Letter from Kazimierz Twardowski written 08.10.1927

Lviv, 8 October 1927.



                       Honoured Colleague!

            I received your letter of 12 September of this year while on a trip[O1]  to Warsaw, and thus am writing back only today to thank you kindly for the interesting information you sent about the philosophical situation you’ve found in Freiburg and in Germany in general, as well as about the things you’ve been occupied with.

            As for the local section of the theory of cognition, I don’t think submission of your resignation from the chairmanship is necessary. We’ll continue to run the section despite your absence, considering you to be on leave, and when you return, you’ll again take the reins into your own hands. Actually, tomorrow, a private council is to be held within the group of the young members of the section concerning its work programme for the nearest future.

            I came away from both Warsaw Congresses with many assorted impressions. You’re no doubt aware that the four-day Congress of Philosophical Circles was held immediately prior to the Second Polish Philosophical Congress. It’s difficult to express these impressions briefly in an ordinary letter; thus I’ll just say that at the Congress of Circles, in my opinion, Lviv prevailed, whereas the second Philosophical Congress was given its characteristic physiognomy, on one hand by the tendencies, represented by Prof. Łukasiewicz[O2]  – which were also proclaimed at the inaugural meeting of the Congress of Circles – towards the elimination of the academic significance of all contemporary philosophy to date as being devoid of all rigour, on the other hand by the results, presented mainly by Leśniewski[O3] , of the work of the Warsaw logisticians. Also interesting were some papers from Slavic philosophers who came to the Congress from outside Poland, which made it possible to learn about the issues which concern them; I’m not convinced, however, that these papers made any deeper impression. Be that as it may, personal contact with these Slavs was instructive.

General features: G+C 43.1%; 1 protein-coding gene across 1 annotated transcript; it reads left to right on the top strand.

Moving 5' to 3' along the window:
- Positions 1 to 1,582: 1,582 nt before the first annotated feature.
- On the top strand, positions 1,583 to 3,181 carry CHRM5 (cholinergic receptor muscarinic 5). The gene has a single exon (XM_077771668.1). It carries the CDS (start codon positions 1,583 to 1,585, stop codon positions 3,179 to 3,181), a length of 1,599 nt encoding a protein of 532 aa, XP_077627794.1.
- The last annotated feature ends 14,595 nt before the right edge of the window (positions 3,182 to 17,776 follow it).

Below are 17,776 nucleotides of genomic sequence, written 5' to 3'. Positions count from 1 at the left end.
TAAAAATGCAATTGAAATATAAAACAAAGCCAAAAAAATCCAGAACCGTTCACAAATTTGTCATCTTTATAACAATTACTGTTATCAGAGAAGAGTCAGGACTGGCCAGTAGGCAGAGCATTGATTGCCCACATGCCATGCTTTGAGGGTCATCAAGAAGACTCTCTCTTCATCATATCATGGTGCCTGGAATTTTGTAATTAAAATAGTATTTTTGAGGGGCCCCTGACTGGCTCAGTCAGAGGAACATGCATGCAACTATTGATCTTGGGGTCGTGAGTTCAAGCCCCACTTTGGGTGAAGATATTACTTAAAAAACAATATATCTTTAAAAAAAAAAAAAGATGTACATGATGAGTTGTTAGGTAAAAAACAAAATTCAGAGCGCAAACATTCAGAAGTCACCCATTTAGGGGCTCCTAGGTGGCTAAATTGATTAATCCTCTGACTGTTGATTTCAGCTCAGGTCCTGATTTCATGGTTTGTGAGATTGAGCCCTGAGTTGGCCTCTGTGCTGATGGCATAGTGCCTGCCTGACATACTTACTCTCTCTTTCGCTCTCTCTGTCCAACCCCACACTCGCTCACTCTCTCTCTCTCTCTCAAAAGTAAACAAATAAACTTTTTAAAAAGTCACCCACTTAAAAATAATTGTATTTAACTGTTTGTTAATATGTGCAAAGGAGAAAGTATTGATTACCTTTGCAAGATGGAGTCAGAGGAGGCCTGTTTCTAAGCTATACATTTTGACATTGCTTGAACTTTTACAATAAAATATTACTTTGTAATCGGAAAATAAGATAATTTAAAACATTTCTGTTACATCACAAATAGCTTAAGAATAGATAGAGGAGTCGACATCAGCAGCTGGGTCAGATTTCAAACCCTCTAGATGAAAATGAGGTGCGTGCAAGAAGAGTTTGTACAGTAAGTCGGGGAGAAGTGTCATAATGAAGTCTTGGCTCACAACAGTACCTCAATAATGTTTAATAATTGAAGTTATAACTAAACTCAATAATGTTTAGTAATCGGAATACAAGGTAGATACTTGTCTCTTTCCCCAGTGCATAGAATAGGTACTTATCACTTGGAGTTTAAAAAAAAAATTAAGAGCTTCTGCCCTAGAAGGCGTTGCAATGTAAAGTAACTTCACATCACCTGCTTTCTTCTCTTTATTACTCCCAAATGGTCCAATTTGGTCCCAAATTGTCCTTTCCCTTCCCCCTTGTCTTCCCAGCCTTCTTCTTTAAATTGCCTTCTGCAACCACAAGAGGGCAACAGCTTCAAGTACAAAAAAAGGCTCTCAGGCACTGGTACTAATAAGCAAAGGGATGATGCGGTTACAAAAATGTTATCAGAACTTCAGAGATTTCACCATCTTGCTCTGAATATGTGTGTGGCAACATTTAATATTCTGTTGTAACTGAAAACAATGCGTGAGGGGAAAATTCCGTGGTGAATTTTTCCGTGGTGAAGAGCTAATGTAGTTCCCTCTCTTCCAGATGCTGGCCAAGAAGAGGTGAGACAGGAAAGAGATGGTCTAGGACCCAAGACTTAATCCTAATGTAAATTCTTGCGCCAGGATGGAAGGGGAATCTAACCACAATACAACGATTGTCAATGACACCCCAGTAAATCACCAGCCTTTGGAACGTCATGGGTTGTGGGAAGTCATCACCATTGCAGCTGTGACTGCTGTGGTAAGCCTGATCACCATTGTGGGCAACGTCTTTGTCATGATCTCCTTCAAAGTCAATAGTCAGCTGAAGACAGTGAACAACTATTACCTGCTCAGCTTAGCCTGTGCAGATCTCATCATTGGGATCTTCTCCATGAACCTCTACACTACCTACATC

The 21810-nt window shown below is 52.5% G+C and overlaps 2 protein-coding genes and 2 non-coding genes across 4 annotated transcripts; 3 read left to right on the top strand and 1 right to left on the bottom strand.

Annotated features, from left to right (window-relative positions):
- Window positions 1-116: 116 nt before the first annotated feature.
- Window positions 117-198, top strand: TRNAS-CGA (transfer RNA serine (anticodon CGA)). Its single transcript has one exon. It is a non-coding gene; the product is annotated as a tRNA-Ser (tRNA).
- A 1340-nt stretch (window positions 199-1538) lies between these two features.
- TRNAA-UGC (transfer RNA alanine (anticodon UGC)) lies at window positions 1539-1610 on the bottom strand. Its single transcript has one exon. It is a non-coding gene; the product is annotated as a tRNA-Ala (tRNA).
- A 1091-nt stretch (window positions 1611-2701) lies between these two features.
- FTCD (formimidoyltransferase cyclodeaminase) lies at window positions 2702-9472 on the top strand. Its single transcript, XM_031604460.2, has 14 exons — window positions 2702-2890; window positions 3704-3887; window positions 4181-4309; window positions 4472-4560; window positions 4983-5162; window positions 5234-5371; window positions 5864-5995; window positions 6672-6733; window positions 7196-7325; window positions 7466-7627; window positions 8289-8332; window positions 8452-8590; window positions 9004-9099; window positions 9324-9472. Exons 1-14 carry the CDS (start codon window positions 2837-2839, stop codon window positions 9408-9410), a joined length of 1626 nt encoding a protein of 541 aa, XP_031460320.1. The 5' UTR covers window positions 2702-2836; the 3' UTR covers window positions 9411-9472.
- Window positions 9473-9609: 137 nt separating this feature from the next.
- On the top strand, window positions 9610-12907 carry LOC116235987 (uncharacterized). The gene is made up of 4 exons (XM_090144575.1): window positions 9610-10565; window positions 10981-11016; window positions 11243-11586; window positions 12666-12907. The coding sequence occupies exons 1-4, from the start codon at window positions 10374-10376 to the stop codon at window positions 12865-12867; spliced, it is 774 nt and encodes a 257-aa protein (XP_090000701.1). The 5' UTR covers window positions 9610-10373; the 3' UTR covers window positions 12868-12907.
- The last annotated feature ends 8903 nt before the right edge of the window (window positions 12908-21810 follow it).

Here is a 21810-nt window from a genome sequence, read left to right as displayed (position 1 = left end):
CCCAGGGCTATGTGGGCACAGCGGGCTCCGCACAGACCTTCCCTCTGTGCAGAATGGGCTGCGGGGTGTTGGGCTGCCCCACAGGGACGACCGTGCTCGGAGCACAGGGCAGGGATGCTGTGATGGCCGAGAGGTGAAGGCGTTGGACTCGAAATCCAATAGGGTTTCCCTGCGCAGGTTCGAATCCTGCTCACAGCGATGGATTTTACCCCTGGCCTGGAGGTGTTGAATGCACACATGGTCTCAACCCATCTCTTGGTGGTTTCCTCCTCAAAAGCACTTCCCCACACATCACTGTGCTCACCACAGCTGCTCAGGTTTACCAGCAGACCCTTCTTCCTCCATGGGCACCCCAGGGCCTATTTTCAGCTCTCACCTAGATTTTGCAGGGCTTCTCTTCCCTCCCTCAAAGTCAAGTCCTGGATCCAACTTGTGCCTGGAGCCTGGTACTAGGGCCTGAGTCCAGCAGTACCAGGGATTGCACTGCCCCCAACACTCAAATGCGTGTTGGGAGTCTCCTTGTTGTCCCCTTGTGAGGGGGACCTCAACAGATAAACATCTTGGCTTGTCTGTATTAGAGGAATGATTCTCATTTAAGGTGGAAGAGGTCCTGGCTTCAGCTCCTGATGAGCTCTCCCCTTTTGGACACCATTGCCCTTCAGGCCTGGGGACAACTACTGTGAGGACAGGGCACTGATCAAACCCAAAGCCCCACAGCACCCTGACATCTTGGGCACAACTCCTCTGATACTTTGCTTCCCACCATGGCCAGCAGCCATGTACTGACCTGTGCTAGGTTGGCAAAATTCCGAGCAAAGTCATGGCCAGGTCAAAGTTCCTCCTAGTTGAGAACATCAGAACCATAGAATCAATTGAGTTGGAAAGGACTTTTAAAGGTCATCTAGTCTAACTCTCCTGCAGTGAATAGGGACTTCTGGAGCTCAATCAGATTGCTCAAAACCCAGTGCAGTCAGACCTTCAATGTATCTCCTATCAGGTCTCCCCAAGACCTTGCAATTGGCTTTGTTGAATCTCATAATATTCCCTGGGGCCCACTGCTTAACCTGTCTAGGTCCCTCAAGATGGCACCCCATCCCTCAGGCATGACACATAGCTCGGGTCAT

News reaches me indirectly that you’re enormously satisfied with your stay in Freiburg, and that you’ve discovered many new things in those manuscripts of Husserl that have been shared with you. I’m happy, then, that your trip abroad is affording you so much satisfaction.

            I enclose expressions of true esteem and cordial greetings

                                                                                                    K. Twardowski


[PS] I dictated the above letter to the stenographer the day before yesterday, i.e. 6 October, and thus correctly mentioned therein that the meeting concerning the mobilisation of the section of the theory of cognition was to be held ‘tomorrow’. Because the stenographer brought me the transcribed letter today, i.e. 8 October, and gave it, according to my instructions, today’s date, I wish primo [firstly] to clarify that the meeting took place not on the day after 8 October, but on the day after 6 October, i.e. yesterday, and secundo [secondly] to add that at this meeting, it was resolved [O4] that in the nearest future meetings of the section of cognitive theory will begin with a meeting at which Ms Ginsberg [O5] will read her paper ‘On examples’ or Dr Dąmbska the paper ‘On the relationship of grammar to logic’.



[O1]Oryg: wyjezdnem
[O2]Jan Łukasiewicz (1878‒1956)
[O3]Stanisław Leśniewski (1886‒1939)
[O4]Oryg: uchalono, chyba uchwalono
[O5] Eugenia Ginsberg-Blaustein (1905‒42)